David Cameron took the biggest delegation to India since the Raj in an attempt to revitalise relations. But, impressive as it was by UK standards, the trip has clearly not provided much of an aide-mémoire for Manmohan Singh, India’s prime minister.
Here is a telling dispatch from James Lamont, the FT’s man in New Delhi: Read more
Transparency on high-end pay is good for Whitehall but not yet for the City – that is the conclusion emerging from the Treasury.
But what about the Lib Dems? Weren’t they billing themselves as the slayers of City excess? Tackling “obscene” banker pay was one of Nick Clegg’s top four priorities in the election campaign.
Yet it seems the element of the four point plan where the Lib Dems have made least progress.
Just compare what has happened to the proposals Clegg unveiled during the election.
Cash bonuses? Uncle Vince says £2,500 is your limit. Board level bonuses? Banned outright. (Vince made a joke about how the bank directors can make do with free golf club membership.) Working at a loss making bank? No bonus at all.
There was more. The one measure that really stood out was transparency. Cable and Clegg wanted to require banks to publish the names of all staff on a pay and bonus package greater than the prime minister’s salary. This would not only have ensnared top traders — it probably would have included their PAs as well.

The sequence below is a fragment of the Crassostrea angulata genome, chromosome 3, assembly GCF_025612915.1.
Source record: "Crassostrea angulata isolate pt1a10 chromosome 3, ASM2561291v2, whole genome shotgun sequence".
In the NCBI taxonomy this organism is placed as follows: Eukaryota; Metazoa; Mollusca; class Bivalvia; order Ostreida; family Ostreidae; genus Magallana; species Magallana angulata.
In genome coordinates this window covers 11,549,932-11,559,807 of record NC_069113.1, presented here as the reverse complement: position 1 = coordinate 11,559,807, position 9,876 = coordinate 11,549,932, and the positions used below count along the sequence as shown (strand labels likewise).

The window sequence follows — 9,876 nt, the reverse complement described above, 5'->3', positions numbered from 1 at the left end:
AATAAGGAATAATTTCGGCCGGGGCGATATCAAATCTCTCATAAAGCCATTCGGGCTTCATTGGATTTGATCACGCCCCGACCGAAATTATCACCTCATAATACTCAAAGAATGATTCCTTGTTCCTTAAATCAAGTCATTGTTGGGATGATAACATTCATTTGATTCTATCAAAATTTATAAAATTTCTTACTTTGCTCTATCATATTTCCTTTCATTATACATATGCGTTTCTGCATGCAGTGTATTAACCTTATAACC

When we asked Clegg about this recently, he dismissed the question, saying the Walker review was being implemented. When we pointed out that the legislation had been delayed, he seemed a bit taken aback.
Now George Osborne wants to impose such transparency rules on high pay “internationally rather than unilaterally” — which is an all too transparent code for shelving the reforms. Sir David Walker, the City grandee who proposed the tighter disclosure rules, has given the chancellor some convenient cover.
What will Clegg do? This will be a fascinating test of Lib Dem resolve. Read more
When Cameron heads too deep into the westcountry, whether for work or pleasure, things never seem to go to plan.
Some members of his team are already muttering about the “Curse of Cornwall”. Read more
A remarkable number of the new Conservative peers share a common past: knowing David Cameron when he was a young Tory apparatchik.
It is tempting to conclude the honours list is payback to some people who helped him rise to the top. But that is probably a bit unfair. It more reflects the fact that Cameron is the first Tory prime minister to rise from the party’s staff ranks. Read more